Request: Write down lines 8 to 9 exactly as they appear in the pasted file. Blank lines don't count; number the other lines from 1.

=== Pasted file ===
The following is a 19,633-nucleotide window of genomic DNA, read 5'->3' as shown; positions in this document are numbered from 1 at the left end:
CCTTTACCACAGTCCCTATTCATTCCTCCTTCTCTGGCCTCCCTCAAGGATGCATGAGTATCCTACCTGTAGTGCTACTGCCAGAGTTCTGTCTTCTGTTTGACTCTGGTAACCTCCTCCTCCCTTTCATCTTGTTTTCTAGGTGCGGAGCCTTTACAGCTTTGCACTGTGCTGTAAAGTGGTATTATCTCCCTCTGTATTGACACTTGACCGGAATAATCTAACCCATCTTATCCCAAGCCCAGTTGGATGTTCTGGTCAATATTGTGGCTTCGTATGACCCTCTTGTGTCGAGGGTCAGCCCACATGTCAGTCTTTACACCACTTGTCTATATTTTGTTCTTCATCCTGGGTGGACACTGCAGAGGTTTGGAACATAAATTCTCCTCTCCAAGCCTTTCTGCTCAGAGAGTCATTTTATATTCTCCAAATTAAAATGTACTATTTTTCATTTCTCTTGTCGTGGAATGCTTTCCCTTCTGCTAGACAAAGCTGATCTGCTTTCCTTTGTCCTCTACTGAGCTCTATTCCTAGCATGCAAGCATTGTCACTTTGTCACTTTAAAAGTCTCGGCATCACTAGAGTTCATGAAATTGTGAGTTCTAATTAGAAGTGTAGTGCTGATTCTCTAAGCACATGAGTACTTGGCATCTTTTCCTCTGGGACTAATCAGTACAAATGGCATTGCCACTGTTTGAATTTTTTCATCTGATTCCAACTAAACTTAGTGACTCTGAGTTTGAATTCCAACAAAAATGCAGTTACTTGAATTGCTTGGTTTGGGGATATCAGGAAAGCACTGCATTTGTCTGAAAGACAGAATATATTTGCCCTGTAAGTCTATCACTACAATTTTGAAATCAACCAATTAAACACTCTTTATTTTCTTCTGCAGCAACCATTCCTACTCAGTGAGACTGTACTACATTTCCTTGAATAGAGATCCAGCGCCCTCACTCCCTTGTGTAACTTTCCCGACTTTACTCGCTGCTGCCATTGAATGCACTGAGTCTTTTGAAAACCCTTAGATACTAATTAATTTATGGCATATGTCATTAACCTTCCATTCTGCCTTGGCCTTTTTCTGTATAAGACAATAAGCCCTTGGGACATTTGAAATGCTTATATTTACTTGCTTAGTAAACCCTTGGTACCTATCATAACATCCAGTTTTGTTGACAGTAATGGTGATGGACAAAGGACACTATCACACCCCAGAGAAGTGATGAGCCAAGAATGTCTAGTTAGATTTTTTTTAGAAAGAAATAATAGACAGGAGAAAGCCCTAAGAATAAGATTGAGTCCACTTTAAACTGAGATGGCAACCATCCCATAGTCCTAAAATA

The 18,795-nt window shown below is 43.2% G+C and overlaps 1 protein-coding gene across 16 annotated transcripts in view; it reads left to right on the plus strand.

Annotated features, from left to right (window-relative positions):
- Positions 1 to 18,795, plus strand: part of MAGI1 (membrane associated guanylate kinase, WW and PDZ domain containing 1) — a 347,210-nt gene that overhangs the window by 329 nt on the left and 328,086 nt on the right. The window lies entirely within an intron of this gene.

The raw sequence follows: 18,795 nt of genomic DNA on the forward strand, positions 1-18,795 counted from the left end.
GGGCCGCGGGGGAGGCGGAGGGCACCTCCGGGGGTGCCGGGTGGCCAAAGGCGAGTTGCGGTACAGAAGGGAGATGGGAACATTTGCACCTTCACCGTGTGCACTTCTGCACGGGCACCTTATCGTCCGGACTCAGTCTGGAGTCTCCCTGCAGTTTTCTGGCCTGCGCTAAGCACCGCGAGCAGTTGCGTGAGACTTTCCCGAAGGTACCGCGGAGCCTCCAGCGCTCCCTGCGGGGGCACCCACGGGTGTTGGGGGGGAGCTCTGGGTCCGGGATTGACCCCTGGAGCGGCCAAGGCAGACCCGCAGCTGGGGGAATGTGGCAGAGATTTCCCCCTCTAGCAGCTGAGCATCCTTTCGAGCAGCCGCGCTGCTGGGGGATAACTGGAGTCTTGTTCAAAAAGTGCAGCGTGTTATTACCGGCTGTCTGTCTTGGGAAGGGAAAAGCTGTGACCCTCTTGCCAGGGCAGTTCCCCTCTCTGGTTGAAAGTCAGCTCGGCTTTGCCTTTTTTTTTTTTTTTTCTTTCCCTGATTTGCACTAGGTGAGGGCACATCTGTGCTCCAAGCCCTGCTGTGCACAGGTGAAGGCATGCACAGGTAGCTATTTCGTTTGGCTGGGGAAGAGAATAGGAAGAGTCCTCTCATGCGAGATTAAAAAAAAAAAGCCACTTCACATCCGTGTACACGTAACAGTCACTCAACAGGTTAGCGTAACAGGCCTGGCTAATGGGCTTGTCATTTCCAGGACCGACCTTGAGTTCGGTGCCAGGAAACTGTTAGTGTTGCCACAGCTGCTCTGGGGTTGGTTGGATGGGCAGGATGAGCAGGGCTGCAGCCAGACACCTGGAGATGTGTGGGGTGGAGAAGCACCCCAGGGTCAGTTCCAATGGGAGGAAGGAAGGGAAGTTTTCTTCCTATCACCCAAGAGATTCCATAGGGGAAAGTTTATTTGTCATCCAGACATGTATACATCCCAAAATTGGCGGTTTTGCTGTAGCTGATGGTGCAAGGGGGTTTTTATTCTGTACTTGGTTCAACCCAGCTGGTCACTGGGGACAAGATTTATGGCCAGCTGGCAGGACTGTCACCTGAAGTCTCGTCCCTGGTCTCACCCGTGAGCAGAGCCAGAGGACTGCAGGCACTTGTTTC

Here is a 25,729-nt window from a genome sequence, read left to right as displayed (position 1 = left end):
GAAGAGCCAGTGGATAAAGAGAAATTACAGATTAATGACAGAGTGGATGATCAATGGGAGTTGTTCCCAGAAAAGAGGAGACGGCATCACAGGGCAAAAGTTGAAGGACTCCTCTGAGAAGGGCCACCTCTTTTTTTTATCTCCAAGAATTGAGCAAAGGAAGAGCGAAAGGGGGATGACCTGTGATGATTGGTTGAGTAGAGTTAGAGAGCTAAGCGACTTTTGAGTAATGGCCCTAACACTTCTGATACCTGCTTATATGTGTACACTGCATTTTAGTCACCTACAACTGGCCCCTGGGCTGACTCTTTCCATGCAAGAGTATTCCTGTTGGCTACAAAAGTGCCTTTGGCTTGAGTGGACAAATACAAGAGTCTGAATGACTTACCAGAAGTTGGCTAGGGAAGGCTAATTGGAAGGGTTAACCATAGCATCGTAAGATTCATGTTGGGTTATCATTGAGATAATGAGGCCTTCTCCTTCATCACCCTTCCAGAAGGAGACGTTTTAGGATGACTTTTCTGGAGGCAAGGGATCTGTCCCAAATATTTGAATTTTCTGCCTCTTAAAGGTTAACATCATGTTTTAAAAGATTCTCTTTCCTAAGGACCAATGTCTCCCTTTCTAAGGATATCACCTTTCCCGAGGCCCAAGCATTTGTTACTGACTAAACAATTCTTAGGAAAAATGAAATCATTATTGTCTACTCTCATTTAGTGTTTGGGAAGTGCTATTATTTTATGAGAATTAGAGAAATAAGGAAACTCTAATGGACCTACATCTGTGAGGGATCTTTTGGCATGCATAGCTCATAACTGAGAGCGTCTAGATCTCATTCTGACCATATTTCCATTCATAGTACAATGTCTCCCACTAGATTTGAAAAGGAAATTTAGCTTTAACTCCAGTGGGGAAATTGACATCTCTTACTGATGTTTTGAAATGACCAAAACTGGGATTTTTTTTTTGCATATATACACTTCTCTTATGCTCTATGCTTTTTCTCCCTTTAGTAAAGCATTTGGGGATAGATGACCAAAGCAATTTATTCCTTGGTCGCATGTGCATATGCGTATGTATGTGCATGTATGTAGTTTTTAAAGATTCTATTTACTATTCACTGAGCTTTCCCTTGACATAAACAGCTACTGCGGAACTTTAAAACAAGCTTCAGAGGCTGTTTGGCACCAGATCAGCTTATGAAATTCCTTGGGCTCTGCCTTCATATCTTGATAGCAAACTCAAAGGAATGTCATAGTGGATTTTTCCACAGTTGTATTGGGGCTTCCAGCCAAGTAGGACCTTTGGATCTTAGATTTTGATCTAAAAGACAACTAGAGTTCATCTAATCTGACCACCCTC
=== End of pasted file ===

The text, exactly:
Here is a 25,729-nt window from a genome sequence, read left to right as displayed (position 1 = left end):
GAAGAGCCAGTGGATAAAGAGAAATTACAGATTAATGACAGAGTGGATGATCAATGGGAGTTGTTCCCAGAAAAGAGGAGACGGCATCACAGGGCAAAAGTTGAAGGACTCCTCTGAGAAGGGCCACCTCTTTTTTTTATCTCCAAGAATTGAGCAAAGGAAGAGCGAAAGGGGGATGACCTGTGATGATTGGTTGAGTAGAGTTAGAGAGCTAAGCGACTTTTGAGTAATGGCCCTAACACTTCTGATACCTGCTTATATGTGTACACTGCATTTTAGTCACCTACAACTGGCCCCTGGGCTGACTCTTTCCATGCAAGAGTATTCCTGTTGGCTACAAAAGTGCCTTTGGCTTGAGTGGACAAATACAAGAGTCTGAATGACTTACCAGAAGTTGGCTAGGGAAGGCTAATTGGAAGGGTTAACCATAGCATCGTAAGATTCATGTTGGGTTATCATTGAGATAATGAGGCCTTCTCCTTCATCACCCTTCCAGAAGGAGACGTTTTAGGATGACTTTTCTGGAGGCAAGGGATCTGTCCCAAATATTTGAATTTTCTGCCTCTTAAAGGTTAACATCATGTTTTAAAAGATTCTCTTTCCTAAGGACCAATGTCTCCCTTTCTAAGGATATCACCTTTCCCGAGGCCCAAGCATTTGTTACTGACTAAACAATTCTTAGGAAAAATGAAATCATTATTGTCTACTCTCATTTAGTGTTTGGGAAGTGCTATTATTTTATGAGAATTAGAGAAATAAGGAAACTCTAATGGACCTACATCTGTGAGGGATCTTTTGGCATGCATAGCTCATAACTGAGAGCGTCTAGATCTCATTCTGACCATATTTCCATTCATAGTACAATGTCTCCCACTAGATTTGAAAAGGAAATTTAGCTTTAACTCCAGTGGGGAAATTGACATCTCTTACTGATGTTTTGAAATGACCAAAACTGGGATTTTTTTTTTGCATATATACACTTCTCTTATGCTCTATGCTTTTTCTCCCTTTAGTAAAGCATTTGGGGATAGATGACCAAAGCAATTTATTCCTTGGTCGCATGTGCATATGCGTATGTATGTGCATGTATGTAGTTTTTAAAGATTCTATTTACTATTCACTGAGCTTTCCCTTGACATAAACAGCTACTGCGGAACTTTAAAACAAGCTTCAGAGGCTGTTTGGCACCAGATCAGCTTATGAAATTCCTTGGGCTCTGCCTTCATATCTTGATAGCAAACTCAAAGGAATGTCATAGTGGATTTTTCCACAGTTGTATTGGGGCTTCCAGCCAAGTAGGACCTTTGGATCTTAGATTTTGATCTAAAAGACAACTAGAGTTCATCTAATCTGACCACCCTC